Geotagging - I then tried some geotagging with the trial version of RoboGeo and got abnormal readings using the NMEA file (see below for the reasons), while the GPX file did a bit better but was still off mark, it's possible RoboGeo's "trial version error generator" was at play, but JetPhoto Studio did not fare any better, creating a "Runtime 5" error I was not able to troubleshoot, possibly user error on my part, still it will require some work and I suggested that Globalsat add a .gpx format option to their program to avoid these cumbersome conversion tasks and potential errors.

I've mentioned a few above so I'll sum them up here and add a few more :
  1. It seems there is a 95 point limit by subgroup. I realize it’s a way to limit the size of a log, but it’s difficult for the user to relate to, especially since each subgroup gets it’s “red marker” on Google Maps. If there is a hardware limitation, I think the bundled software should group the data by session and when the A/B/C switch gets changed

  2. A filter for speed is nice, but filters for time would be useful, that would allow for cutting of long logs too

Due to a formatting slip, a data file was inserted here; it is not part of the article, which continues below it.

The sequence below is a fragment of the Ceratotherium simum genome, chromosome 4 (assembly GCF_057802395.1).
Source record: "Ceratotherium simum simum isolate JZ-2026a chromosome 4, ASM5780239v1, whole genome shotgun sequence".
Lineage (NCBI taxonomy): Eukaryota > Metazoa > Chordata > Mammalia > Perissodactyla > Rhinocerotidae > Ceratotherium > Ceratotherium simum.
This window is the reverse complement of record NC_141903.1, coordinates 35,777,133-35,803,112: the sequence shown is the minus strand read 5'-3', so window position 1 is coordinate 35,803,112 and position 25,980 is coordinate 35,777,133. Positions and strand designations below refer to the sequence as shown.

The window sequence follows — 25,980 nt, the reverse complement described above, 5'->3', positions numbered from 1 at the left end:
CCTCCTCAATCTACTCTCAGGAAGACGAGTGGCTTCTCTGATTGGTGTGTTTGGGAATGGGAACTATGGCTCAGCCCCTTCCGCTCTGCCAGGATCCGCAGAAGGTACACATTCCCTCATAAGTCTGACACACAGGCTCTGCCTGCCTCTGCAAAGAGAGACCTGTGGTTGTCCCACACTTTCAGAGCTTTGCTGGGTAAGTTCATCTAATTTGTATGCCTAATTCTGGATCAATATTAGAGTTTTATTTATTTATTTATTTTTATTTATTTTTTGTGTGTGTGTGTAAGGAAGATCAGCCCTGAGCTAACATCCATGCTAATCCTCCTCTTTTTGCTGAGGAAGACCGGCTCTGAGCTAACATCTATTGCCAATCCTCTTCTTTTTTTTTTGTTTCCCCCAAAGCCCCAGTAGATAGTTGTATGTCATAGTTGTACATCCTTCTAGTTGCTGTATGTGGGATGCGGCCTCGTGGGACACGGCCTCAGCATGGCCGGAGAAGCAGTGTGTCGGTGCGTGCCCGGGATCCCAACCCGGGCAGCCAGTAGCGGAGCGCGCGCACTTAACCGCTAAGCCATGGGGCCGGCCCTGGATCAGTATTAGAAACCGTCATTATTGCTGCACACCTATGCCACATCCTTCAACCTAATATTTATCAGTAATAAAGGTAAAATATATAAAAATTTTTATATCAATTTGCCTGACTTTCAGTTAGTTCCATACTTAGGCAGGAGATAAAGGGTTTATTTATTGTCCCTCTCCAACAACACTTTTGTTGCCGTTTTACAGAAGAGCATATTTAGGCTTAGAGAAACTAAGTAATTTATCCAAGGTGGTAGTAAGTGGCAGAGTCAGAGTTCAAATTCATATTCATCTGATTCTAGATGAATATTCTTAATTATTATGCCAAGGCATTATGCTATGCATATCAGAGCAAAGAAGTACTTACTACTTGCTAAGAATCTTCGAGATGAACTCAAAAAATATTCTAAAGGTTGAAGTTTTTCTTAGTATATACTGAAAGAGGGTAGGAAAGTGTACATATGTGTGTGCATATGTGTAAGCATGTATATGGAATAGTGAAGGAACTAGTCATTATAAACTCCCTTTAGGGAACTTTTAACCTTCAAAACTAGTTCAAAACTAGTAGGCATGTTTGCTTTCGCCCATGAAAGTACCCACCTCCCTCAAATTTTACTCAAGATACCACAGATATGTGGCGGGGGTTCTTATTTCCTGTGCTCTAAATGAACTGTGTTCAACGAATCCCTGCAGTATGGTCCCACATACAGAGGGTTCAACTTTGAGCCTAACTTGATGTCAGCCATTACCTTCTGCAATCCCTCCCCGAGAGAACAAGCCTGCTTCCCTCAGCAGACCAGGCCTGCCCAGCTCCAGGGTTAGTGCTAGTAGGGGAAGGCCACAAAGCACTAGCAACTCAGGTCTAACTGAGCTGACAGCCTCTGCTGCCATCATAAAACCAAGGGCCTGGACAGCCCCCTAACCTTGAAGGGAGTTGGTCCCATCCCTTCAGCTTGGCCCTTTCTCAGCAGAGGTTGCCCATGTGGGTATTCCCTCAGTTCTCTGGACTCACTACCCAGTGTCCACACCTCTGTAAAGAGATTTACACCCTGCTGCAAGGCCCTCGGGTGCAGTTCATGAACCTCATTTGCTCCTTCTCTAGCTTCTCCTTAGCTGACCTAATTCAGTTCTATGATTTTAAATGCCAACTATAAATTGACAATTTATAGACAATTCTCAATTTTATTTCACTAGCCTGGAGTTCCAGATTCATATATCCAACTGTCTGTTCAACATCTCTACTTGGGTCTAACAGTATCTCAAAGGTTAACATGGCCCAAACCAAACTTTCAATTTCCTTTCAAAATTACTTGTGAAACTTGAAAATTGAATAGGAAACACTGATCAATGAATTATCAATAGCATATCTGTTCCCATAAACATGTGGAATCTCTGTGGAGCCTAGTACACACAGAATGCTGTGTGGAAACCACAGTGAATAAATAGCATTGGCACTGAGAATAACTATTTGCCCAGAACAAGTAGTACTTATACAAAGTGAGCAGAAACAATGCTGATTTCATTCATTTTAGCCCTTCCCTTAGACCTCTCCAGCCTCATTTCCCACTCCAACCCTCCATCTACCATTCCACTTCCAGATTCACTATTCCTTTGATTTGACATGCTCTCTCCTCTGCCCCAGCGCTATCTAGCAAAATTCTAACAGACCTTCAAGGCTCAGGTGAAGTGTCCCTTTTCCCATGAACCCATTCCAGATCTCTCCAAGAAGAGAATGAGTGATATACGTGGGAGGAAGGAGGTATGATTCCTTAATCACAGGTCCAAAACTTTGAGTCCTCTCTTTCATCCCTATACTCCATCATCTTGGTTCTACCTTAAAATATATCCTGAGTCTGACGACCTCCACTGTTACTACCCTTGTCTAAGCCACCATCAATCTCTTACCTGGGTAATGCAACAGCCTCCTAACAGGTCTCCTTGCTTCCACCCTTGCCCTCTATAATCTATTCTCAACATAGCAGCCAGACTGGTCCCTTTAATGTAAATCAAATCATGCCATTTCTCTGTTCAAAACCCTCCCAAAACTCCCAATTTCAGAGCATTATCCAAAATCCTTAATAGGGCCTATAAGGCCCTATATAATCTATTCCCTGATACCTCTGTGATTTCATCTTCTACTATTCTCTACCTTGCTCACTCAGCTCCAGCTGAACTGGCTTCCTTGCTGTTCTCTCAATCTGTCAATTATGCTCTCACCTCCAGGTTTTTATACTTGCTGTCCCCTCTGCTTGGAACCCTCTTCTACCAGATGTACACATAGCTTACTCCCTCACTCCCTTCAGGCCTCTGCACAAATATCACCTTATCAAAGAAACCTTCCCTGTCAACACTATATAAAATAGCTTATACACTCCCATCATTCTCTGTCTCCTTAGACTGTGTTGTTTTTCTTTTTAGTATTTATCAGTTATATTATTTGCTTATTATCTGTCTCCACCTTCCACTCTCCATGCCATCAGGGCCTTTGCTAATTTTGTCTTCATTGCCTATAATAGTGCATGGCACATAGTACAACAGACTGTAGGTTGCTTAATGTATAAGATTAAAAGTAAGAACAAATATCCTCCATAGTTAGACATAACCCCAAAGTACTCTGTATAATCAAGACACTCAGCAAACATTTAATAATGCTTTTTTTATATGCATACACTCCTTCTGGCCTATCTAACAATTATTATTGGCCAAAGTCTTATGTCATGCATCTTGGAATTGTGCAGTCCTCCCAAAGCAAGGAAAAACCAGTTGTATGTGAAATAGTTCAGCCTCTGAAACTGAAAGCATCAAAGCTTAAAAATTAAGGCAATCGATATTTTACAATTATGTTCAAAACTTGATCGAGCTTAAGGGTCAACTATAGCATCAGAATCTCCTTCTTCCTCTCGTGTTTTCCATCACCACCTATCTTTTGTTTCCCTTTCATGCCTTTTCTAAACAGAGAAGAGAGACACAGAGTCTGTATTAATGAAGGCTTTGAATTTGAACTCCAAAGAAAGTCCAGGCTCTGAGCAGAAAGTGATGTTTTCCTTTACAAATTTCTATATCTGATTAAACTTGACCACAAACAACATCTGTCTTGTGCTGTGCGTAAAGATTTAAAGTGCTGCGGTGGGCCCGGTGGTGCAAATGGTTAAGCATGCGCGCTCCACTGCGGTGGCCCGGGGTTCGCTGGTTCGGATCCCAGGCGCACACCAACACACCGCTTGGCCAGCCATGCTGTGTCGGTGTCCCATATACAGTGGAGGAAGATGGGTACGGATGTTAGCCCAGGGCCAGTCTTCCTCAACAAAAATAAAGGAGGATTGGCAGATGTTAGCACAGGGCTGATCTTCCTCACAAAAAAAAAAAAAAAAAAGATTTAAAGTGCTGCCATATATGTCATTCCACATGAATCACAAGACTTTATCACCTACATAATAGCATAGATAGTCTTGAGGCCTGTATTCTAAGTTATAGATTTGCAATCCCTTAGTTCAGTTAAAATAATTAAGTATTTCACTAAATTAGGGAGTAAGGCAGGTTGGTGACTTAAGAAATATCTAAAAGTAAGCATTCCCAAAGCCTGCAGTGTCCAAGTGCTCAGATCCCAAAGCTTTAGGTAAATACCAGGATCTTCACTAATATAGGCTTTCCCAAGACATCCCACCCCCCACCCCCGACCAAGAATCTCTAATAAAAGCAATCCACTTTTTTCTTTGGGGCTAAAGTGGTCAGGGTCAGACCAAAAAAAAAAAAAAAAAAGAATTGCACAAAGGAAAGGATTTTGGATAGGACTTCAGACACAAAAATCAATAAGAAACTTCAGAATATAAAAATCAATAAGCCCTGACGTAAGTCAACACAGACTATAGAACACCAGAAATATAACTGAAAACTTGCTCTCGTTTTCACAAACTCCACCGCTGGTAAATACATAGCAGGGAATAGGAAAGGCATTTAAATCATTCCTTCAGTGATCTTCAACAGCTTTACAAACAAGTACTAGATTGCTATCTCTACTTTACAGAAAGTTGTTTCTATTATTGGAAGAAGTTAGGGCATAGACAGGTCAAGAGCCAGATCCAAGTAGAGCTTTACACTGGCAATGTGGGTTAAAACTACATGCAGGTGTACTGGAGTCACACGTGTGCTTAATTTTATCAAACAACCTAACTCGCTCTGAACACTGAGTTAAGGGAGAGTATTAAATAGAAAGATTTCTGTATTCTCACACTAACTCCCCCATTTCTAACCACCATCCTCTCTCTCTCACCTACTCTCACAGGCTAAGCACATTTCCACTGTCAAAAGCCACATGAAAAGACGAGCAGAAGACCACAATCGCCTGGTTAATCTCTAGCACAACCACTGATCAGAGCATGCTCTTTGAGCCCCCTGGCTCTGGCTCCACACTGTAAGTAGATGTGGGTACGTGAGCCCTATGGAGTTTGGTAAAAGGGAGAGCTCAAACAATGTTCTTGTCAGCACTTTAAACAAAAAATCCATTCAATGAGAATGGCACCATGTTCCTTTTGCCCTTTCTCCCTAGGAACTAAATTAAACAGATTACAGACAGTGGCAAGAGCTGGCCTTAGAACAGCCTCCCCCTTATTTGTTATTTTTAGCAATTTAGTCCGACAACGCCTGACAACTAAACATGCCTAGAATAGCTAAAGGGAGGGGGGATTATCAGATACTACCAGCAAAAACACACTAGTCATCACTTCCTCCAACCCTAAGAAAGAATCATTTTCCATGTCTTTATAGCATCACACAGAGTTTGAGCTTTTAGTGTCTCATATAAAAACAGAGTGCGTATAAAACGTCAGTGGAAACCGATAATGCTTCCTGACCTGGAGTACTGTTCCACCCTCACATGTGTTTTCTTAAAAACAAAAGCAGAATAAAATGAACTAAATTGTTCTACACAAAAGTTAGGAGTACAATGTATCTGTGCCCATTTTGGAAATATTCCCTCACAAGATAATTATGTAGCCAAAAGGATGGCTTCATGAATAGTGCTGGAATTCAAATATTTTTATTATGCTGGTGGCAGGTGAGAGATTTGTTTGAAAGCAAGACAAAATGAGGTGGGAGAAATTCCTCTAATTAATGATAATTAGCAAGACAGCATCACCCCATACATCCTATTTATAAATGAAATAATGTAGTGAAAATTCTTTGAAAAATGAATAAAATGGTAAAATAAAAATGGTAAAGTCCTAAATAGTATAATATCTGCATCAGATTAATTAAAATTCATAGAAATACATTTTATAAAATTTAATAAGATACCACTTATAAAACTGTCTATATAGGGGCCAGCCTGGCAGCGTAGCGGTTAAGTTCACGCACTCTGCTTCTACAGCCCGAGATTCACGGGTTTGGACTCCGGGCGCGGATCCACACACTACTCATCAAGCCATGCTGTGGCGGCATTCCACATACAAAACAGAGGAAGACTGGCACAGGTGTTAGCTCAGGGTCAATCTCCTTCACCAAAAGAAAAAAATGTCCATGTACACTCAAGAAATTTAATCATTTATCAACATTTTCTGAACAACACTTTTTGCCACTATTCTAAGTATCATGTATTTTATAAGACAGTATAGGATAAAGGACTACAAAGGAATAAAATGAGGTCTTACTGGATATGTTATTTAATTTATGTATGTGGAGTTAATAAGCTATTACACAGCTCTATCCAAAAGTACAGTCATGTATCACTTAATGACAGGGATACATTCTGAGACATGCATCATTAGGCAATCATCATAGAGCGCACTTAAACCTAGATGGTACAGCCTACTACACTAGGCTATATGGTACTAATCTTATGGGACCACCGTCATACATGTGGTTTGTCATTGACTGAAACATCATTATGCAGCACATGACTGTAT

3. I would limit the red marker for when the waypoint was manually recorded with the button, can that be highlighted in the list too?

  4. The google map window has the whole http header, it would be nicer if we only saw the actual map.

  5. Fix the missing 00's problem (see details below) and I would add a gpx format export. Many programs have a hard time reading NMEA data with RMC only and having the user perform the conversion is an unnecessary burden

  6. Allow for use a USB "mouse" GPS from any GPS software application

  7. implement the SiRF “push to fix” (PTF) mode as was done on the TR-101 Tracker/Phone, I think that would be a great feature to allow for very long logging sessions as the battery life would likely be increased by 3 or 4x. I would have it trigger automatically if the interval is set to 900+ seconds. The way PTF works is by putting the receiver to sleep until a fix is requested and to make that process go faster it downloads fresh ephemeris data every 30 minutes.
All in all an interesting and innovative product as we've come to expect from Globalsat, with the hardware aspects being taken care of at this point, but I think the software side still requires some tweaking to be made more user-friendly and useful. Adding a "push to fix" mode would be a large plus for extended battery life, but more importantly there should be ways of exporting the data to make it immediately usable with other programs, and specifically Geotagging programs as this is likely going to be a target market for this device. The DG-100 is available for about $100.

If you have questions or comments, you can use this thread of the forums.